Nicolas Géant tending to his bees on the rooftop of the Grand Palais in Paris.
As bees are becoming the latest species moving toward extinction, many beekeepers in Paris are finding urban rooftops to be a great place to harvest and house their honey. Urban beekeeping has been on the rise, doubling in numbers in New York and London between 1999 and 2012. In Paris, many famous tourist spots are only a few of the locations throughout the city with movable frame hives like the one pictured above located on its rooftops. Among the documented hives are those located at Opera Garnier, Notre Dame de Paris, Grand Palais, and the National Assembly in Paris. Certain hotels like the Mandarin-Oriental and the Eiffel Park Hotel also house bees on their roofs–and they sell their honey at a steep price too, around 15 euros for 150 grams (about 20 bucks for a third of a pound)!
Affected more and more by pesticide practices around the world, the bee populations are harmed and lost causing a greater toll on the global agricultural economy (roughly $214 billion) which relies heavily on the pollination from bees. Beekeepers are flocking from the French countryside to the urban areas where laws restrict the uses of pesticide. The loss to their bee populations due to pesticide has seen a sharp drop since moving to the city, according to Jean Paucton, the 75-year-old beekeeper who tends the hives on the roof of the Opera building: “Losses in the countryside can be as much as 50 percent, while the number in the city doesn’t even approach 5 percent. Some years, [we don’t] lose any in the city.”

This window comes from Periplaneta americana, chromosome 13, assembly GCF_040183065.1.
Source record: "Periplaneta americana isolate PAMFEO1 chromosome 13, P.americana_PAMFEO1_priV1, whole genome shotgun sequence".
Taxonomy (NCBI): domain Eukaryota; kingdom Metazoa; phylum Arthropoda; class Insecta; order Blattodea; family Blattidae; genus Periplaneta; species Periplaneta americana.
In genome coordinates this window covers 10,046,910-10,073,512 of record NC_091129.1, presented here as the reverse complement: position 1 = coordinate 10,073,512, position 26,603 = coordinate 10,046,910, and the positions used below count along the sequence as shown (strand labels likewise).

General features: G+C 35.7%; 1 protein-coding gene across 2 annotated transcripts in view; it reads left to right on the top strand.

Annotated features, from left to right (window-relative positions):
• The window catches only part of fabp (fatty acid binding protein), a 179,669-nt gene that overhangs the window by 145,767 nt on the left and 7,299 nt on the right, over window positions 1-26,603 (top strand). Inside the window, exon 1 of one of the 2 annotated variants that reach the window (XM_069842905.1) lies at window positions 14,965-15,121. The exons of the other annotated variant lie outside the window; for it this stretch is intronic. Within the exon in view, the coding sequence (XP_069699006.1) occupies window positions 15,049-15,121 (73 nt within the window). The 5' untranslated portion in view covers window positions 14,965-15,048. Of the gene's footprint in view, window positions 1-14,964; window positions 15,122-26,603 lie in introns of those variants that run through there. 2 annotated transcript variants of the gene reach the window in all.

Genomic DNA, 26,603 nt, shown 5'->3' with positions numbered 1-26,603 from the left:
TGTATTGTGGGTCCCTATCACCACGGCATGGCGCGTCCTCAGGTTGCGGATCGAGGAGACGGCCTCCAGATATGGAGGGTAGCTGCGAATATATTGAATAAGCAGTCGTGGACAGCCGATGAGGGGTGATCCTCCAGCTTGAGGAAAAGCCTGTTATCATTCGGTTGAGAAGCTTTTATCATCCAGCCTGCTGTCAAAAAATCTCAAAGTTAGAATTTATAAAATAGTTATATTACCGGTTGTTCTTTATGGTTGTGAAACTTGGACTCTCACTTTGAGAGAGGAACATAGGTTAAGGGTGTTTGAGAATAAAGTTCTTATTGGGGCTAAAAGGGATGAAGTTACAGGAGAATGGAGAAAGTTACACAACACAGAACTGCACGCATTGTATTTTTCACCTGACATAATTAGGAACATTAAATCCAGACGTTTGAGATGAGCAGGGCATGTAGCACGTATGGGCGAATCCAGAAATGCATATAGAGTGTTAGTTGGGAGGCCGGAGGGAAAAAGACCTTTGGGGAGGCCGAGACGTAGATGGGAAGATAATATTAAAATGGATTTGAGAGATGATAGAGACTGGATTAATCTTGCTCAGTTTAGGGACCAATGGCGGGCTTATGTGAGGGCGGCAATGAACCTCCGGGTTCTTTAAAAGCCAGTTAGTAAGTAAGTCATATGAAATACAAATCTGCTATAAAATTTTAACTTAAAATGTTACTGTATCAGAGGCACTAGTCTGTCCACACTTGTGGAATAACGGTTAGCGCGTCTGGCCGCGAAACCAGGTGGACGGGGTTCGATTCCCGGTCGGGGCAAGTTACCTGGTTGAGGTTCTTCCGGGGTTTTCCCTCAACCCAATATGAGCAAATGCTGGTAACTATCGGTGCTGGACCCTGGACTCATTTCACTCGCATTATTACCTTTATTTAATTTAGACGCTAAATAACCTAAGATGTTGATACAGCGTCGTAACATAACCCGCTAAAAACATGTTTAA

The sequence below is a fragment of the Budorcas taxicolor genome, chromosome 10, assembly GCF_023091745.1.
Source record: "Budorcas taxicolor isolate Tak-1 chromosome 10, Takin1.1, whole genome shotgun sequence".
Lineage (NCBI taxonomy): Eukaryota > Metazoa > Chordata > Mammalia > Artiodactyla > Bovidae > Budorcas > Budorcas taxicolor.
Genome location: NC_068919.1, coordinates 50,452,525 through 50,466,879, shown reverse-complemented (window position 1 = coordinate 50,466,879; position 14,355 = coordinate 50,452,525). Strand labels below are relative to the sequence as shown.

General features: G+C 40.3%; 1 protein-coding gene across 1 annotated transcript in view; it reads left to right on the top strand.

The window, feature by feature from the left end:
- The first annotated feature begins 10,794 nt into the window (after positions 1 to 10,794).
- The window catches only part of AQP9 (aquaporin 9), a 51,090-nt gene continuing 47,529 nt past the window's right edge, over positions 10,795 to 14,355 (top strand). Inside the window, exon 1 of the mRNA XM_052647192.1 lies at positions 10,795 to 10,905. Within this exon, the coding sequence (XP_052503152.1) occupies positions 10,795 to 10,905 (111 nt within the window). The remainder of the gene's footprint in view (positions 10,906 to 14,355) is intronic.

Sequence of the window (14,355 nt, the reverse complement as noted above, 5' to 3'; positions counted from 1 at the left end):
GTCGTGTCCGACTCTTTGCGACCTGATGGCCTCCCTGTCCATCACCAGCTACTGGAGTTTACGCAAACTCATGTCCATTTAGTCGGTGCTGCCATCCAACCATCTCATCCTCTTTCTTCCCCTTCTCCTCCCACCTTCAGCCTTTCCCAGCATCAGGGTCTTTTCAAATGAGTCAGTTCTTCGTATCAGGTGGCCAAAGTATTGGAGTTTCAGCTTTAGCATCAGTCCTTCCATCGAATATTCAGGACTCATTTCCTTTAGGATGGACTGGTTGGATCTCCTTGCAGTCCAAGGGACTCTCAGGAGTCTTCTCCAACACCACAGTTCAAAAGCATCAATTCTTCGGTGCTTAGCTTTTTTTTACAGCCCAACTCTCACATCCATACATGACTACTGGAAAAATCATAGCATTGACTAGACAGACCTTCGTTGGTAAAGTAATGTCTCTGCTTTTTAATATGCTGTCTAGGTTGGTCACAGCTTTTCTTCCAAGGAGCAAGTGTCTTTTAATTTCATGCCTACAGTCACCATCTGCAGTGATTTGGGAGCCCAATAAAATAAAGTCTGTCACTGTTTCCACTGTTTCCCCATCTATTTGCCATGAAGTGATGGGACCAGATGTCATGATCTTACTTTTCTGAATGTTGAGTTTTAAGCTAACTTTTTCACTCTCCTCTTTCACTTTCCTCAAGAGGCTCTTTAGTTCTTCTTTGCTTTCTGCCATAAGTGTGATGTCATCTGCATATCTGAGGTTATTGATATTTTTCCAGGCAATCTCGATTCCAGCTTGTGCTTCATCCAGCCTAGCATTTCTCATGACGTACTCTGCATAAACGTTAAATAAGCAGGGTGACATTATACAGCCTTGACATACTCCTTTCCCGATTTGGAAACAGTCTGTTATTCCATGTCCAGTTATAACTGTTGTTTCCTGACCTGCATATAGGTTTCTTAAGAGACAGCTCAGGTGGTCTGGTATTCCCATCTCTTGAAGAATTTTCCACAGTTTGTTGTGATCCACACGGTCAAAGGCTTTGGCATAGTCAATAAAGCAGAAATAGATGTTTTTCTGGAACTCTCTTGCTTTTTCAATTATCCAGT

Here are some photos of “apiculture-friendly” Parisian rooftops:
Nicolas Géant moving some of the hives on the roof of Cathédrale Notre Dame de Paris. (Photo via NDP)
Olivier Dame working with the hives on the rooftop of the Mayor’s Office in Saint-Denis, Paris. Photo by Eric Tourneret.
Jean Pauchton working on the rooftop hives at Opera Garnier. Photo by Eric Tourneret.
Beekeeping in Paris isn’t all that new, either. In the Luxembourg Gardens, beekeeping has been going on since 1856.